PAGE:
reply to this | link to this | view in chronology ]

  • identicon
    Theoden, 8 Mar 2016 @ 4:07pm

    Give him a TV Show

    Somebody needs to give him a TV Show that chronicles his life, a la Scorpion.

    They can get the same hack writers who have tuned Walter O'Brien into a total joke to do the same for his email claims. After the first few episodes, NO ONE will ever take him seriously again.

    If they ever did in the first place...

    reply to this | link to this | view in chronology ]

  • identicon
    Kronomex, 8 Mar 2016 @ 4:20pm

    "Tomlinson, as you probably have heard already, passed away this weekend..." and there's the reason, it's the old wait until they are dead and can't fight back. Ayyadurai comes across as a vain (extremely vain)narcissist who can't stand the idea of being "ordinary". Grow up!

    reply to this | link to this | view in chronology ]

  • icon
    tqk (profile), 8 Mar 2016 @ 5:35pm

    Every program expands in complexity until it does email.

    He was just bulldozed by, or found himself riding the current of, a natural trend he'd neither anticipated nor much understood, but claimed it for himself in case it might be worth something some day.

    Keep your "EMAIL", if it makes you happy. It means nothing to me. Yes, you're a handsome man, which also means nothing to me.

    I hate racist jerks like this.

    reply to this | link to this | view in chronology ]

  • identicon
    Anonymous Coward, 8 Mar 2016 @ 6:29pm

    What an asshole

    Shiva Ayyadurai has proved that assholes exist in all races, including brown skinned people.

    reply to this | link to this | view in chronology ]

  • identicon
    Nutella, 9 Mar 2016 @ 1:31am

    Conman

    This is a case of NASSCOM getting caught red-handed buying a PR story in the cover of TIME so that India could beef up its image but it went wrong and they thought every American would believe it. India got caught red handed once again trying to take credit for what others created and now the conman is furious he was exposed.

    Par for the course for India.

    reply to this | link to this | view in chronology ]

  • identicon
    Anonymous Coward, 9 Mar 2016 @ 1:54am

    Mr. Ayyadurai,

    You are seen as a pompous idiot, because you ARE a pompous idiot. Attributing it to your skin colour adds "pathetic" to the mixture.

    reply to this | link to this | view in chronology ]

  • icon
    That Anonymous Coward (profile), 9 Mar 2016 @ 2:05am

    In the 38 years since he thinks he invented e-mail, what has he done?

    Your entire life & promise boiled down to a single event. Sure it played well in some circles, and you can even drum up support playing the racism card but you wrote a program that couldn't exist without the hard work of others you seek to discount.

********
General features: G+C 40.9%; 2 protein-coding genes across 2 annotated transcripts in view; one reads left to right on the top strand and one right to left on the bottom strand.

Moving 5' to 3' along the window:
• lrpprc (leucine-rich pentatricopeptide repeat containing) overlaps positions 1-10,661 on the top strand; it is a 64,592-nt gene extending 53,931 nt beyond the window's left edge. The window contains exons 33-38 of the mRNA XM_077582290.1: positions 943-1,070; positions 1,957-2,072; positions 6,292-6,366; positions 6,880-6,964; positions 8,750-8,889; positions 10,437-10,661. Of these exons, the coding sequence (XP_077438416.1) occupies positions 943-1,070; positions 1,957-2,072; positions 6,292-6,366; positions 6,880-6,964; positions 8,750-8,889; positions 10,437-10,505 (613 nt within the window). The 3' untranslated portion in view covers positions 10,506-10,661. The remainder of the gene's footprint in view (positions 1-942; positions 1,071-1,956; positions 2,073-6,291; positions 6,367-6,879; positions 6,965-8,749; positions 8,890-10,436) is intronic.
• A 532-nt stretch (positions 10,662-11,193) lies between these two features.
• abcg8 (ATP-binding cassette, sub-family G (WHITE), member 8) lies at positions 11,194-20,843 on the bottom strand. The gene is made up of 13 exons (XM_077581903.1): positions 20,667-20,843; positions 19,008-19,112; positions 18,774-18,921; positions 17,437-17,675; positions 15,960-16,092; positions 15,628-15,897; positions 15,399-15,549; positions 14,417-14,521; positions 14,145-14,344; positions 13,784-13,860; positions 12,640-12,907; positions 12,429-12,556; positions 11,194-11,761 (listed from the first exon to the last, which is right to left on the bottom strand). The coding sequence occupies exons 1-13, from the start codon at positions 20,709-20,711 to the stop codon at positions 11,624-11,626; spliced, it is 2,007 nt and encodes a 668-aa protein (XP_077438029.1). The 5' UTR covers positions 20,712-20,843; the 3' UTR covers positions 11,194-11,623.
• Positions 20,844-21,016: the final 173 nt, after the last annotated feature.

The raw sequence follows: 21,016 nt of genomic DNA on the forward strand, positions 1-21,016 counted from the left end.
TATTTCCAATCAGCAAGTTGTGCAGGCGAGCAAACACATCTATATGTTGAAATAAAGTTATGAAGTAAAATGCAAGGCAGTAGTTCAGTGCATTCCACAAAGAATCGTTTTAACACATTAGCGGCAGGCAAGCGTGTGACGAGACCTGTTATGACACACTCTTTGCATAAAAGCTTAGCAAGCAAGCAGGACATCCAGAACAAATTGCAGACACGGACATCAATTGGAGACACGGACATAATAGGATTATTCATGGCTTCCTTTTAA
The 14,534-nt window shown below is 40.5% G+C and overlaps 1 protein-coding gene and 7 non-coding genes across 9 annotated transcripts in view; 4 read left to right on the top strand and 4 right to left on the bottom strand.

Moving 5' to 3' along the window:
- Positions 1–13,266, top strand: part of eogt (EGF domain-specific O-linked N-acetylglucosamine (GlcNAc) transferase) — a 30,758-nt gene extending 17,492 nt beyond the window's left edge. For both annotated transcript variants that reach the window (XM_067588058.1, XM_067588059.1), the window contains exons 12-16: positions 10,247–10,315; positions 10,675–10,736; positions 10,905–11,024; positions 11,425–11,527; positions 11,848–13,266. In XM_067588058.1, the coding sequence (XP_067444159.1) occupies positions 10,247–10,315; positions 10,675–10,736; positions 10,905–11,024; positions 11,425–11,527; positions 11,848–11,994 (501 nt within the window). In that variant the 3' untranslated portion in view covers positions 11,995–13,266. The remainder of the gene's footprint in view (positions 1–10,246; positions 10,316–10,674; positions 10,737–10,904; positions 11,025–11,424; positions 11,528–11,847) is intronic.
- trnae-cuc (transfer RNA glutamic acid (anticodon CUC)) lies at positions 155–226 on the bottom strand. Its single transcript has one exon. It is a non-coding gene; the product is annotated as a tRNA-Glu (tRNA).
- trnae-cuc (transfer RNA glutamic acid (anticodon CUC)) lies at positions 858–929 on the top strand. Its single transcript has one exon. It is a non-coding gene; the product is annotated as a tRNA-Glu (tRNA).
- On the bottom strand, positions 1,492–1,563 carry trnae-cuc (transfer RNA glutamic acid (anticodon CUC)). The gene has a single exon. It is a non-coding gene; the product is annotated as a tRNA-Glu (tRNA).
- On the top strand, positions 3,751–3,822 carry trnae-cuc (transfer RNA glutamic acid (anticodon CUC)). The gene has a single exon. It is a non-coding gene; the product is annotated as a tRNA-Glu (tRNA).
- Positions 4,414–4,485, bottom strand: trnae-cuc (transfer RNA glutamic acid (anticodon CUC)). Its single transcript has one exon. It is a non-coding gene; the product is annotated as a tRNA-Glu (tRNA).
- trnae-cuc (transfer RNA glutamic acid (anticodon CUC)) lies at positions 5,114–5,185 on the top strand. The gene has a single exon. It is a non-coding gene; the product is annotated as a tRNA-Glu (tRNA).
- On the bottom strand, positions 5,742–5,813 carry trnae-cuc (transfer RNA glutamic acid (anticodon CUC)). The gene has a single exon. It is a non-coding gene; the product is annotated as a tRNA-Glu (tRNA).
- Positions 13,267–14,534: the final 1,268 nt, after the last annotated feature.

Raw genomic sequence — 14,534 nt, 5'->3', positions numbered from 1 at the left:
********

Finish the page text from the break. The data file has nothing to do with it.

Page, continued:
38 years... your single claim to fame is a lie that consumes your every waking minute trying to force reality to accept your fantasy.

    38 years... you now hock an ebook.
    38 years... you have some connection to a tv star.
    38 years... you spend hours a day tweeting into a void.
    38 years... and you haven't created anything of value.
    38 years... and your will always be that fuckwad who claims he invented email.

    Awesome legacy.

    reply to this | link to this | view in chronology ]

  • icon
    trollificus (profile), 9 Mar 2016 @ 4:15am

    More than creating a clever piece of software at an early age, I will credit him with having a mountain of cynical brass. Also, of course, with a paltry character.

    But I thought those things when I first heard of him. The latter aspect (lack of a human soul) is only now reinforced though, with this ugly, racist, disrespecting of a dead man.

    Self-aggrandizement, seeking undeserved credit, those are not that uncommon, here or in India. Nor is doubling down on a lie when caught out. Cynically playing the race card for personal gain and attacking the recently deceased? Nah, that's reserved for the lowest of the low.

    And if I were one of his Indian compatriots, I'd be backpedaling away from this guy top speed and claiming "He must've absorbed the decadent values of the West." (but then, the BJP is somewhere to the right of Marie Le Pen and racist as the KKK)

    reply to this | link to this | view in chronology ]

  • identicon
    Anonymous Coward, 9 Mar 2016 @ 5:42am

    "I named my software “EMAIL,” (a term never used before in the English language)"

    really?

    " The company was incorporated in New South Wales on 30 November 1934 as Electricity Meter & Allied Industries Ltd; it adopted the Email name (an acronym) on 20 October 1951. Email's original and longest running business is the manufacturing of electric, gas and water meters. At one time there would have been few houses in Australia which did not have an Email meter."

    https://en.wikipedia.org/wiki/Email_Limited

    reply to this | link to this | view in chronology ]

  • icon
    Ninja (profile), 9 Mar 2016 @ 6:10am

    Mr Avaydurai,

    I'm still trying to spell your name and have been trying since last article I saw you. But a simple search and 5 minutes of reading tells me you are full of bullshit (even if you are - or were back then - a smart guy).

    Also, repeating a lie doesn't make it the truth.

    Regards.

    reply to this | link to this | view in chronology ]